Monday, June 08, 2015

Revisiting Roadside Disney: Looking for a Good Night's Sleep

Editor's Note: This week, in anticipation of our upcoming Californy er Bust cross-country road trip (departing Saturday, June 13), we will be reprinting articles from our Roadside Disney category. Enjoy!
One of the themes I revisit often here at 2719 Hyperion is the traces of popular culture that can be found in Disney entertainment, especially in productions from the Studio's first three decades. The emerging dominance of automobile transportation during those decades gave birth to a roadside culture that permeated the American landscape until diminishing with the advent of Interstate highway system in the 1950s and 1960s. Disney artists and animators would often inject their work with roadside inspirations, and its easy to understand why. Based out of southern California, they existed at a focal point of roadside Americana. The mother road, the legendary Route 66, cut a path directly through Hollywood.

Overnight lodgings became necessities for weary automobile travelers. As author John Margolies notes in his book Home Away From Home: Motels in America, "The roadside hostelries that evolved were not only creative and efficient institutions, but they became part of the ethos of American mobility and popular culture. The setting of a motel room or a tourist cabin has provided moments in movies and literature."

The 1947 Donald Duck short Wide Open Spaces is the first time that a Disney character seeks out a motel for a good night's sleep. The Hold-Up Motel is no more than an old house distinguished by its clever gun motif sign, but it evokes an archetype setting made especially famous by Hollywood in countless crime noir films of that time period. Background artist Howard Dunn did a terrific job of capturing that darker, moodier style, even though the tone of the short was generally light and comical. Seedier roadside venues were clearly the inspiration for the Hold-Up Motel and those places were often distinguished as criminal hideaways or as author Margolies remarks," . . . venues of choice for those with less than honorable intentions." Even FBI Director J. Edgar Hoover attacked the tourist camp industry when he wrote an expose called "Camps of Crime" for The American Magazine  in 1940. Fortunately, the only supposed crime Donald encounters at the Hold-Up Hotel is the proprietor charging $16 for "the cot on the porch."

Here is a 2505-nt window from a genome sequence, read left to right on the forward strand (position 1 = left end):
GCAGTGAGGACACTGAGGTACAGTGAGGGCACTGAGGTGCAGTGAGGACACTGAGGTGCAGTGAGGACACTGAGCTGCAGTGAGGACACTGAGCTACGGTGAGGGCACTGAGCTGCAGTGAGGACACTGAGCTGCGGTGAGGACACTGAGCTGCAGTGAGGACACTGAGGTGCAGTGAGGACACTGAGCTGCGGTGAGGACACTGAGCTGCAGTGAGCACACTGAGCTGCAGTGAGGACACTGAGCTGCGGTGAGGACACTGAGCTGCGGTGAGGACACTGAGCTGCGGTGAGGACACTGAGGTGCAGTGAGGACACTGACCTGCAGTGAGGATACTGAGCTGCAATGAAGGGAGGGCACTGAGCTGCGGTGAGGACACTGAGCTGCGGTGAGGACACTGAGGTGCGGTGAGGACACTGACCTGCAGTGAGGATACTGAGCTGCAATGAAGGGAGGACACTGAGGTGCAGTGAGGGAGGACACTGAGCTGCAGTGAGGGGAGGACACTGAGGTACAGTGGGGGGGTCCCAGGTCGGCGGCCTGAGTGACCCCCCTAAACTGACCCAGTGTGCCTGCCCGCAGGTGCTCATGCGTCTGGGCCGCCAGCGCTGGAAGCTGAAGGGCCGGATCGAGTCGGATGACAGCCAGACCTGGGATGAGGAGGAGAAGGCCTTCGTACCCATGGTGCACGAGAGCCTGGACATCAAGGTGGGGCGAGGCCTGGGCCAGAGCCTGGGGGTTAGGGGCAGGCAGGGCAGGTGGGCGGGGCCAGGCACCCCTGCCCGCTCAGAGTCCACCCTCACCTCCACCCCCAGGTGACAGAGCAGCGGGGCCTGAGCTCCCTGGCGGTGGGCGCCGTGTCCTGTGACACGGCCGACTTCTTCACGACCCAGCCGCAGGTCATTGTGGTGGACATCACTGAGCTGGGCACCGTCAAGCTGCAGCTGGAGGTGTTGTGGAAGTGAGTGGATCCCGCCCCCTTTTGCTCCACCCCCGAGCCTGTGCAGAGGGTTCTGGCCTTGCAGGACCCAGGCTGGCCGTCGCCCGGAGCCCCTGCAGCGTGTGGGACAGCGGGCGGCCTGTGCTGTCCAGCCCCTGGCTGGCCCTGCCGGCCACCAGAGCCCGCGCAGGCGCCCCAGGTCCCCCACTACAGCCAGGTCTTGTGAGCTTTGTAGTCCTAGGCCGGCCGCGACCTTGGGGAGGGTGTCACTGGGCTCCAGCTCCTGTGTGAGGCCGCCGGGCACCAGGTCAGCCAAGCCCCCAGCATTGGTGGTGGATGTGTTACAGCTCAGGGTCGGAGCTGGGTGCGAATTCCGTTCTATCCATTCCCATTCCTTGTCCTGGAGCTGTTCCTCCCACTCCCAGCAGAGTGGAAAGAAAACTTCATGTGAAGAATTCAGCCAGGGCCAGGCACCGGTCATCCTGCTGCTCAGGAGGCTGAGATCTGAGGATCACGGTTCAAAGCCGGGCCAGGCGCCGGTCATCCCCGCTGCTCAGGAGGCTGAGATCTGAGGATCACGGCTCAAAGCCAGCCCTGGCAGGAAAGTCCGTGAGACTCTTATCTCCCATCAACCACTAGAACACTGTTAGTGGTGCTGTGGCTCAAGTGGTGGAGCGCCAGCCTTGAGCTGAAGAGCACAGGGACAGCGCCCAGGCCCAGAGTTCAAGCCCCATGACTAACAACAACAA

When Goofy took Two Weeks Vacation in 1952, his adventures were the cartoon equivalent of a Route 66 road trip in everything but highway name. At the beginning of the short, a desk bound Goof dreams of golfing, boating, hunting and fishing, but his reality instead becomes roadside escapades involving crooked mechanics, reckless trailer jockeys and the quest for a neon sign proclaiming VACANCY. These vignettes and gags were very much rooted in American roadside culture. Motor courts and tourist cabins were still in their heyday at the time of Two Weeks Vacation, and that is reflected in the backgrounds created by Art Riley.